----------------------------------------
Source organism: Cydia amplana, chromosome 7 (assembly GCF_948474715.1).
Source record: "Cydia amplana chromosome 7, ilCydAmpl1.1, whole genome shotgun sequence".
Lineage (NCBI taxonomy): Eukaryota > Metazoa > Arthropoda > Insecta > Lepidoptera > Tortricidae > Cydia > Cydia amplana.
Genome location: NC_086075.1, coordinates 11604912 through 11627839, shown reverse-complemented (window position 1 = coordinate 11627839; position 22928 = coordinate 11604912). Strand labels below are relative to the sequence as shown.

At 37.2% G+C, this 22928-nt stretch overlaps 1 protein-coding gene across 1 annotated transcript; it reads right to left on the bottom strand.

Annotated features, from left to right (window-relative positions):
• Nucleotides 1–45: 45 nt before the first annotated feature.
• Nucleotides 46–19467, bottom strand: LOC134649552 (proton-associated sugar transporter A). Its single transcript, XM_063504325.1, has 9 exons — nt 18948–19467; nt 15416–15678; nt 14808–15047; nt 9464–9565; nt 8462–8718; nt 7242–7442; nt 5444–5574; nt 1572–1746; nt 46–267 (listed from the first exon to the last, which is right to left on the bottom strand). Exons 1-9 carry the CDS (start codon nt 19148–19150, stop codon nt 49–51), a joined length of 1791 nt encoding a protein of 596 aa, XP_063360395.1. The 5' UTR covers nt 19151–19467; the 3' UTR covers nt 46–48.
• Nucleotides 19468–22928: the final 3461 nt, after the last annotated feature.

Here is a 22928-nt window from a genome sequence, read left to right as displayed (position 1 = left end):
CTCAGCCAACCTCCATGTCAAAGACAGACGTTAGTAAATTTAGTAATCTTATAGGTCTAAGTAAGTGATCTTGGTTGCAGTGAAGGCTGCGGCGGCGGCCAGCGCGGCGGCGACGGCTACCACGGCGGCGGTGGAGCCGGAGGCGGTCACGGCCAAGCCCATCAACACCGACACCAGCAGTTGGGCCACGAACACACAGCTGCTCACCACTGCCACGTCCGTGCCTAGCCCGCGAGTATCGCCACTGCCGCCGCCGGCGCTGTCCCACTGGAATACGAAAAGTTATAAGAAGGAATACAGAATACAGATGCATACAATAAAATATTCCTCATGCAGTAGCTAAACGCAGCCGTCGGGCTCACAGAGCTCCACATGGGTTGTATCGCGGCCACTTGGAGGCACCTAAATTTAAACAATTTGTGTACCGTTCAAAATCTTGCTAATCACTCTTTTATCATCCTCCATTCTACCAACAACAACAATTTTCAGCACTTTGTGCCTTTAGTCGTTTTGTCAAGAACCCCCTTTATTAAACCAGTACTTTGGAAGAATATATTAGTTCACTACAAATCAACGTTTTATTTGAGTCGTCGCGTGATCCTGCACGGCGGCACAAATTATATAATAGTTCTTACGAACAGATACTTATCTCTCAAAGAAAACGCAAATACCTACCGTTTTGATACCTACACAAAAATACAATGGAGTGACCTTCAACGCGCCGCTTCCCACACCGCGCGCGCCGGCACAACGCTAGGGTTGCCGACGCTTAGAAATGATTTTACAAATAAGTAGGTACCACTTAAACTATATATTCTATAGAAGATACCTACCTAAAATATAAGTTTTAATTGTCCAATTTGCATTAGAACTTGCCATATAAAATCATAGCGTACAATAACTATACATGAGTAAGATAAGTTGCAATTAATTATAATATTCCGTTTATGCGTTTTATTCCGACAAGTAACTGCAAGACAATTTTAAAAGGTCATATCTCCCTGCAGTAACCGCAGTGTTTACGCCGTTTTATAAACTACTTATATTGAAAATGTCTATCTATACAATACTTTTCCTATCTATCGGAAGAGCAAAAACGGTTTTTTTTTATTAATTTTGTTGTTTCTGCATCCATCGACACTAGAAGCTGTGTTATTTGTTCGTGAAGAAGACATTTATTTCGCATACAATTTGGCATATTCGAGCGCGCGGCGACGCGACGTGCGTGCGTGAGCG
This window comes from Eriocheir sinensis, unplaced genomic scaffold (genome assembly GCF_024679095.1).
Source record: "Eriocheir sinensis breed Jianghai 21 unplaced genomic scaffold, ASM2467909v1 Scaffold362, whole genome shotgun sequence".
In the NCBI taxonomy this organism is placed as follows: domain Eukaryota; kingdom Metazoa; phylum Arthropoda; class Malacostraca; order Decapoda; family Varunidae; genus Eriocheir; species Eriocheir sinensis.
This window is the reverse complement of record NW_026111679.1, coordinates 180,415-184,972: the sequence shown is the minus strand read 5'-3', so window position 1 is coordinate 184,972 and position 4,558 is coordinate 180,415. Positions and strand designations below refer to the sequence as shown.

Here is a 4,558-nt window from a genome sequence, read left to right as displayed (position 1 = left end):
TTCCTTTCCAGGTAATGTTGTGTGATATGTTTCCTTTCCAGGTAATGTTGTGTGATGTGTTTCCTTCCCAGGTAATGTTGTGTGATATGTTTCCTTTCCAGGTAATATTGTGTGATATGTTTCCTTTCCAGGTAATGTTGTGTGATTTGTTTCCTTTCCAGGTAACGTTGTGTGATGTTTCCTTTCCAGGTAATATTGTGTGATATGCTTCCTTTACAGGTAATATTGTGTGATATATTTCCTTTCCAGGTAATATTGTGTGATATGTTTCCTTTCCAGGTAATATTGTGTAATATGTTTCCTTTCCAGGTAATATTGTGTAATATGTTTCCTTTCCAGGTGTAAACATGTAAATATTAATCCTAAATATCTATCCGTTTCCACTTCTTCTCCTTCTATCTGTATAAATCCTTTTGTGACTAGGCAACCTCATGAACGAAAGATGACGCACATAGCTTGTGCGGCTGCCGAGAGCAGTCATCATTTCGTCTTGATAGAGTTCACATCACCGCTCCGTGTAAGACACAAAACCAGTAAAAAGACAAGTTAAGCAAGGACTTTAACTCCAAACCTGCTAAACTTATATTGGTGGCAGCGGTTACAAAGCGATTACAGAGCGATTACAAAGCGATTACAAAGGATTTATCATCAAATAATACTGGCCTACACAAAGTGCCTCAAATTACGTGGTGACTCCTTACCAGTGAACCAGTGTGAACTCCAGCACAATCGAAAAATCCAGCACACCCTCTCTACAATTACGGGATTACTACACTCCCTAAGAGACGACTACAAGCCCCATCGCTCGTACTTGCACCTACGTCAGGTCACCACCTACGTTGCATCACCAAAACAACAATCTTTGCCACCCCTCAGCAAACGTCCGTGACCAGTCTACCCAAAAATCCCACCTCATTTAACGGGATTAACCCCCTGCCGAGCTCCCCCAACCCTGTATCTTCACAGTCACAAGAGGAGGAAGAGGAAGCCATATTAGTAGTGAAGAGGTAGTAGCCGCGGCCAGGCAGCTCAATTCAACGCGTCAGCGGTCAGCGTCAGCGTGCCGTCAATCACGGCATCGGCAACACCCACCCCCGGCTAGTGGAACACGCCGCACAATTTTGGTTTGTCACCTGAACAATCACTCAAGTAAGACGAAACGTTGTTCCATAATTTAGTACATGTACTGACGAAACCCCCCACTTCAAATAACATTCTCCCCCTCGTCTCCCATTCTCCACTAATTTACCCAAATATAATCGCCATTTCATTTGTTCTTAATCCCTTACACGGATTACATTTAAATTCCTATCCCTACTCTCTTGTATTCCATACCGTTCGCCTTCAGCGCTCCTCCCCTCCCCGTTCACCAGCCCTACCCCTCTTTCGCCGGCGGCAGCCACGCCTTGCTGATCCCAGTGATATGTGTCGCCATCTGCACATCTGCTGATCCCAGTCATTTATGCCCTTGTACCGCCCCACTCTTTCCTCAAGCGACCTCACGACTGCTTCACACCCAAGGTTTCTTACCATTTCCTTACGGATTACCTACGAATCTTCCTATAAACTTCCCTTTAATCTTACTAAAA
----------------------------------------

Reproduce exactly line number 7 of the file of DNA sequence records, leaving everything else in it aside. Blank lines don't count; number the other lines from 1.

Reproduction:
• Nucleotides 1–45: 45 nt before the first annotated feature.